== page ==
Michael Taylor finally gets his wish. The former top prospect of the Phillies system has been called up for the September roster expansion – hopefully to stay in the major leagues for good.
“It was really cool,” Taylor said. “I gave everyone a hug, walked out and celebrated with my teammates for a little bit. Then, I just kind of scrambled around like a chicken with my head cut off for like 20 minutes just trying to figure out what to do.”
He better figure out how to hit if he’s going to be an impact player in the bigs. Taylor is going to be 26 this offseason, pretty old for a prospect. But as I’ve said before, I honestly believe he could be a late bloomer and really help the A’s if/when he figures it out.
Joining him are fellow Rivercats (AAA affiliate of the A’s) INF Adam Rosales and RPAndrew Carignan. This is the first group to be called up early with a second group of players likely to arrive when the minor league playoffs end.
I actually thought that Taylor would have to wait until that second group got the call. The A’s have shown a pattern in recent years by preferring to keep their prospects in the minors so they can get some post-season experience and learn how to win. Obviously that hasn’t really worked, because the big club still hasn’t produced a winning season since 2006.
Taylor had a solid bounce back year hitting .272/.360/.456, though has yet to gain his 2009 form. Nevertheless, 2011 has been encouraging for Taylor, along with Brandon Allen and Chris Carter getting some major league at bats. If Taylor is going to produce at this level, he will likely have to start doing it next season. So now the team gets a closer look so that we all know what to expect in 2012.
Rosales had a bit of a down year, possibly due to his injury to his foot but Rosales is what he is. He’s a damn fine utility infielder that can play all the positions and could even be used in the outfield if need be. He’s never going to be a star but has a little pop in his bat and defensive value. It’s nice to see him back up in the big leagues. He plays hard and looks like he’s having fun and if he had more playing time he might be a fan favorite in the mold of Eric Byrnes.
Andrew Carignan remains a bit of a mystery. The name was familiar but I was surprised that I knew so little about a pitcher being sent to the major leagues. He’s certainly earned it with a 1.85 ERA over three levels. He started the year with 11 scoreless innings of relief racking up 12 strikeouts and hasn’t slowed down much being promoted twice. I’ve only seen him once but he was sporting a mid nineties fastball with a pretty nasty breaking ball.
I’m cautiously excited about this kid as it kind of reminds me of when Andrew Bailey came out of nowhere. Bailey had been a nothing prospect and now he’s a two time all star closer. When I saw Carignan he was going right after hitters and seemed to have that bulldog mentality that you look for from the back of your bullpen.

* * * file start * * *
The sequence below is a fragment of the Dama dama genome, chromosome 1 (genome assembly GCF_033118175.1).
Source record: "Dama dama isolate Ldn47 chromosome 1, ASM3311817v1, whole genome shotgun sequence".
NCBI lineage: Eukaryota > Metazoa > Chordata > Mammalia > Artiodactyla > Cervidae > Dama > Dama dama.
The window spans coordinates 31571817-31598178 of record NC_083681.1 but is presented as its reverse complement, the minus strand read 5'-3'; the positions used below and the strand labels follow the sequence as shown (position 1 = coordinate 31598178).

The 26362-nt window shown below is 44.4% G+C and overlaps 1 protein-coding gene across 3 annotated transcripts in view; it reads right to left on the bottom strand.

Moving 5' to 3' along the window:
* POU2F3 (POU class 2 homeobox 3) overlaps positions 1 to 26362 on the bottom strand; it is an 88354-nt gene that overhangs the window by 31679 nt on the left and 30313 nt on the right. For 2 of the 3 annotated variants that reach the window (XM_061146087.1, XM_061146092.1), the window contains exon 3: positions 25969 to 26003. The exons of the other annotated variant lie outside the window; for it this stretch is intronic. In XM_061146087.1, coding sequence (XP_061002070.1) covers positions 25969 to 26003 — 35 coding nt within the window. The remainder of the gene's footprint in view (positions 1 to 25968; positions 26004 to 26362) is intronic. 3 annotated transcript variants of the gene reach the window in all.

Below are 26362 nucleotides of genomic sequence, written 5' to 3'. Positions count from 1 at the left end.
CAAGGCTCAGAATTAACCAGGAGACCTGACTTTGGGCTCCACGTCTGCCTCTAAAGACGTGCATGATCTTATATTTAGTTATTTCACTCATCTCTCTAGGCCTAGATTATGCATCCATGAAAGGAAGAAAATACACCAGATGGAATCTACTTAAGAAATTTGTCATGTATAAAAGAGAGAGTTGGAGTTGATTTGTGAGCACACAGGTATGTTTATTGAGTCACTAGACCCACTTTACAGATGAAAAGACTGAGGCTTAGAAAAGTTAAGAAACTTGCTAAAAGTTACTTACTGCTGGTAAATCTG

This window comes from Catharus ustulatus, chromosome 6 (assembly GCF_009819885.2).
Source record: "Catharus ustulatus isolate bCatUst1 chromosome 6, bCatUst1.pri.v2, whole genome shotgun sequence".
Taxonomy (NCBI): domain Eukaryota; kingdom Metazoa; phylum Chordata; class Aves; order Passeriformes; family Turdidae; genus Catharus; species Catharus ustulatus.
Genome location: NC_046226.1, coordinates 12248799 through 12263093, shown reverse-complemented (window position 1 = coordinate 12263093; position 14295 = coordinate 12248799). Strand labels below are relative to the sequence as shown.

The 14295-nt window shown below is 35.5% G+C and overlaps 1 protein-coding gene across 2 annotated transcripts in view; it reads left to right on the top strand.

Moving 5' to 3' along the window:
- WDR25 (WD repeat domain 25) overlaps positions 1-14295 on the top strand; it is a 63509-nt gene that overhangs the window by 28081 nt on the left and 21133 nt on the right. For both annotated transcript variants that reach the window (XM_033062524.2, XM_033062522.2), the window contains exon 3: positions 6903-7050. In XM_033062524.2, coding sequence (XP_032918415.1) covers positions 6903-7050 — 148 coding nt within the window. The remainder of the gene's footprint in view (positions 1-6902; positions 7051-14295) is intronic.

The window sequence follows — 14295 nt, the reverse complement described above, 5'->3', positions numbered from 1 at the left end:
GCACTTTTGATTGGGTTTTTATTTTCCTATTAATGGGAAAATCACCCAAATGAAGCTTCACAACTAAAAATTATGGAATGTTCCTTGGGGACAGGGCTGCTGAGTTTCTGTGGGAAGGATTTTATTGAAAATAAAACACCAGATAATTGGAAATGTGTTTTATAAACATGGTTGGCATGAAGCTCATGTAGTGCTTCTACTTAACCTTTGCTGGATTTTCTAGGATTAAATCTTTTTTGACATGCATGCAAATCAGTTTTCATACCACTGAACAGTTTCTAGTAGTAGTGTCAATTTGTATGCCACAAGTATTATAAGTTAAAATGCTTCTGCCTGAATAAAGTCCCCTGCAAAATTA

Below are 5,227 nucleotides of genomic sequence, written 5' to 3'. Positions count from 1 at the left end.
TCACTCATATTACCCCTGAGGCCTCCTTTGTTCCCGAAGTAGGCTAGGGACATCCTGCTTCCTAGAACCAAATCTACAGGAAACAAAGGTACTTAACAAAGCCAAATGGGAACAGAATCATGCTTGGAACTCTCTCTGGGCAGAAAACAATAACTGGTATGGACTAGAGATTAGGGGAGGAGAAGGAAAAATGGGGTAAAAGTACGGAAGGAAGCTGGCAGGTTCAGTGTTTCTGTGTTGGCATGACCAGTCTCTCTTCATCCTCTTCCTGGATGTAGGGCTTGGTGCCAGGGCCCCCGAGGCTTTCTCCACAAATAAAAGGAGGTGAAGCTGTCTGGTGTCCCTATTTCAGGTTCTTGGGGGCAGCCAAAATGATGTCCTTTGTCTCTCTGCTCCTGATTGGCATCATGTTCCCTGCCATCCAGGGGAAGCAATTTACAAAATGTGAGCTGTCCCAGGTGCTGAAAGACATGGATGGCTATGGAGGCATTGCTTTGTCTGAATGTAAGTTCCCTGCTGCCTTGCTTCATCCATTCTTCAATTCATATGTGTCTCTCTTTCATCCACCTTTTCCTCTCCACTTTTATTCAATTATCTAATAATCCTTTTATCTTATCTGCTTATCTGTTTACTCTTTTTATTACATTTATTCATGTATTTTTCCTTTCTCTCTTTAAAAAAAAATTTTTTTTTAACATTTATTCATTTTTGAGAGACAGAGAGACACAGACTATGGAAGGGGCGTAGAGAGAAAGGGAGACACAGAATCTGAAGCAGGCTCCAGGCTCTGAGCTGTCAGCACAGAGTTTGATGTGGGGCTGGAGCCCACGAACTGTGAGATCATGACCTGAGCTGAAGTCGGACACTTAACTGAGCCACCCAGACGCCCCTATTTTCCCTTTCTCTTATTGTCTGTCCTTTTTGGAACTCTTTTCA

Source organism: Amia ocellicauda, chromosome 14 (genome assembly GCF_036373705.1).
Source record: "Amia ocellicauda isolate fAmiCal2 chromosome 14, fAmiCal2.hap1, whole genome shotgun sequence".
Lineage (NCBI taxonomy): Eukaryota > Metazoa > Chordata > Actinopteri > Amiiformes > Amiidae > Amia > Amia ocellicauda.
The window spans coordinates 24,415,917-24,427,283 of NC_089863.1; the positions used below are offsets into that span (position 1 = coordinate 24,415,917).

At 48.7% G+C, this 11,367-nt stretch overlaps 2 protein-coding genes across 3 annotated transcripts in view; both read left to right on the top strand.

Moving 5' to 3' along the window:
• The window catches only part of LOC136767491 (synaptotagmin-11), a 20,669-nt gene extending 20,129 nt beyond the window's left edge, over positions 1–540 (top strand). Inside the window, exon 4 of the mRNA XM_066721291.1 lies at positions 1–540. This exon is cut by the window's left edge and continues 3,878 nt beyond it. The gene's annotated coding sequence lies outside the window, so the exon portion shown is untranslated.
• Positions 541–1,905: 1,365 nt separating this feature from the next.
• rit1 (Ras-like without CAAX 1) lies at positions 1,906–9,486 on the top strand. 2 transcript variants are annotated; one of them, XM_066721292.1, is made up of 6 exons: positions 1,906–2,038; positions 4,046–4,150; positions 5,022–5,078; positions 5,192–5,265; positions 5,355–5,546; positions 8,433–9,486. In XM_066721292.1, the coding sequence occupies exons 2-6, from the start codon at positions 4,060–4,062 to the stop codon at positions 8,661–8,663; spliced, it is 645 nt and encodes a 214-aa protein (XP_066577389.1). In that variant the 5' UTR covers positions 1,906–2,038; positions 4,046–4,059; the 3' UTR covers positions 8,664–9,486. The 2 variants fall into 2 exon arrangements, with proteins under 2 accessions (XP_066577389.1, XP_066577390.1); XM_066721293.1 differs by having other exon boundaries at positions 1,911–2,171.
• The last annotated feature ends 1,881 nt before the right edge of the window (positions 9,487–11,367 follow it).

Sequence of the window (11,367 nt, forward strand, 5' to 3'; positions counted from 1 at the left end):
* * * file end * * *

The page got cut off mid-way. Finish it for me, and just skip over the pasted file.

Oakland would benefit from having a couple of closer options lined up going forward. Should someone offers a serious package of hitters for Bailey, the A’s have to take it knowing their offensive woes.
Once the A’s minor league teams end their playoff run, I would expect to see Chris Carter – whom I’ve talked about a lot before - and probably Tyson Ross or Graham Godfrey who provide a bit more pitching depth. Jai Miller or Jermaine Mitchell have both had fantastic minor leagues seasons, but with such a crowded outfield, it might be hard to find room for these guys. The same thing can be said for A’s top prospect Grant Green. While I’d love to get a look at Green, it seems unlikely this year. We’ll wait and see what happens when the time comes.
UP NEXT: In a few days I’m going to be doing an off-season preview with some of the moves I might make. I think the A’s are at a critical juncture here. While they were largely disappointing this year, they will be infusing a lot of young talent from the minors and unloading lots of contracts next year so it should be an interesting season next year.
Of course, as Billy Beane has said multiple times, it will be hard to plan for the future with the future of the ballpark (and therefore the franchise) in so much doubt. So we’ll see.
About the Author
Written by Josh Muller
My name is Josh Muller. I was born and raised in Oakland, California and currently live in San Francisco. I watch sports religiously and organize my calender year to coincide with baseball season. I'm a diehard A's and Warriors fan, love talking sports all day and believe that the words "Opening Day" are the two greatest in the English language.